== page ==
World’s First Complete T-Rex Skeleton Finally Revealed To Public 67 Million Years After It Was Buried
The Tyrannosaurus rex, which was found buried in sediment next to a Triceratops, is thought to have been in a fight with the dinosaur at the time of its death.
The first 100% complete T. rex to ever be found, it will soon be put on display at a museum in North Carolina.
Nicknamed the ‘Dueling Dinosaurs’, the pair were preserved together in what is believed to be a predator-prey encounter 67 million years ago.
Professionals said the dinosaurs’ body outlines, skin impressions and even injuries, such as the T-Rex’s teeth stuck in the Triceratops’ body are still visible.
The remains were first discovered in 2006, in Montana US by fossil hunters. So far, they have only been seen by a few dozen people.
It took years to extract the 14-ton skeletons and arrange their purchase by the non-profit Friends of the North Carolina Museum of Natural Sciences for an undisclosed sum.
Most T. rex skeletons are held by museums and private institutions.
The non-profit has since donated the fossils to the North Carolina Museum of Natural Sciences which is due to start building a dedicated exhibition next year.
The Dueling Dinosaurs, which have not yet been studied, have been described as ‘one of the most important paleontological discoveries of our time’.
Dr Lindsay Zanno, head of palaeontology at the museum, said:
This fossil will forever change our view of the world’s two favourite dinosaurs. The preservation is phenomenal, and we plan to use every technological innovation available to reveal new information on the biology of the T. rex and Triceratops.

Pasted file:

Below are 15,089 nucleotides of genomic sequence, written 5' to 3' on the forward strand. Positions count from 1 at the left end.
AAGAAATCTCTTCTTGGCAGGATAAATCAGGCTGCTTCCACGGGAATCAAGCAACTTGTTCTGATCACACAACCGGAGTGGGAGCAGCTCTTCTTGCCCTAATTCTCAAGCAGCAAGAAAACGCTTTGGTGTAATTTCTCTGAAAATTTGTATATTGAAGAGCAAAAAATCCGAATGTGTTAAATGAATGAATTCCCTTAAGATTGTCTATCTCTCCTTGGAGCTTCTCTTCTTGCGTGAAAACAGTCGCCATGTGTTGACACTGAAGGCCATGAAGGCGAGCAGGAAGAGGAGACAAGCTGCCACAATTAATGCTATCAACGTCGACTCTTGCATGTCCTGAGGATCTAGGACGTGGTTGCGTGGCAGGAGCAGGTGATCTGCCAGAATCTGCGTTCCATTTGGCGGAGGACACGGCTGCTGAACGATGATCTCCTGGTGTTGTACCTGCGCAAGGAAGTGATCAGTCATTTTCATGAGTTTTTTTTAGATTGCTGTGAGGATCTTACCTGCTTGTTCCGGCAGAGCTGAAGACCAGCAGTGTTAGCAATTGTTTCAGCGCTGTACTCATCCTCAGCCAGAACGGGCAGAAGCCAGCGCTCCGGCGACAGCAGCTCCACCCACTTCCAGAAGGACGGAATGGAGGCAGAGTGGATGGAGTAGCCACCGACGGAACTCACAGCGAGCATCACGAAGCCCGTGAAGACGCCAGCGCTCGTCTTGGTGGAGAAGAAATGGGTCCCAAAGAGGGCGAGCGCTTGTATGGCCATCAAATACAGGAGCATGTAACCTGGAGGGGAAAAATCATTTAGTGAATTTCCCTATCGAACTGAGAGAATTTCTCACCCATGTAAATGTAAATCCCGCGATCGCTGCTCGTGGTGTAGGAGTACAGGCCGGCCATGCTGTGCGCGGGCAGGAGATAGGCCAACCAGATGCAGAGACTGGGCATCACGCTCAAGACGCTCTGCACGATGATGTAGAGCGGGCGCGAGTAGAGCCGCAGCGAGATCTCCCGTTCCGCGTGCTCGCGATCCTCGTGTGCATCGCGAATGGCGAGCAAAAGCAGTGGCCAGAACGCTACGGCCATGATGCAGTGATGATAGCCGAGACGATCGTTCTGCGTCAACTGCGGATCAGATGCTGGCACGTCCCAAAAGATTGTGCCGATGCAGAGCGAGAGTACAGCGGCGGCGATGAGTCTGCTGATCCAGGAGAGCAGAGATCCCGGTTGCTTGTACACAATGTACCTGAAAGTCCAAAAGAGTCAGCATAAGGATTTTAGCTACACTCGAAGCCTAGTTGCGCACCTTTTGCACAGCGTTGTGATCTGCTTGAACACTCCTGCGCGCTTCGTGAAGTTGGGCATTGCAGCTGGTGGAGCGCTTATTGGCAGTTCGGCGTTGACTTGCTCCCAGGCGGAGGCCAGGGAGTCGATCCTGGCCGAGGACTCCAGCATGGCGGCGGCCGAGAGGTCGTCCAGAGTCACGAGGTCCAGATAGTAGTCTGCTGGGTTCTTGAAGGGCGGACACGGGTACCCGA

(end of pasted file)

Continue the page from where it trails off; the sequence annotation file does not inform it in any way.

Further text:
The T. rex also has skin impressions – fossilised remains of skin surfaces – which are extremely rare.
The explanation behind how the dinosaur has been so well-preserved could be due to the fact that it was found entombed within sediment from the Montana hillside.
Each bone is still in its natural position, which means scientists will have access to biological data that is typically lost in the excavation and preparation processes.
The fossil hunters who originally discovered the dinosaurs reportedly came to a deal with the landowners.
But, a court battle over ownership of the skeletons, which are worth millions of dollars, quickly ensued.
Some 14 years later, in June this year, a US appeals court ruled that the fossils belong to the owners of the land’s surface rights.
The ‘Dueling Dinosaurs’ were first auctioned in 2013 at Bonhams in New York, but no bid met the reserve price of $6 million (£4.5 million).
During years of negotiations, the fossil was reportedly locked away in labs or warehouses — until now.
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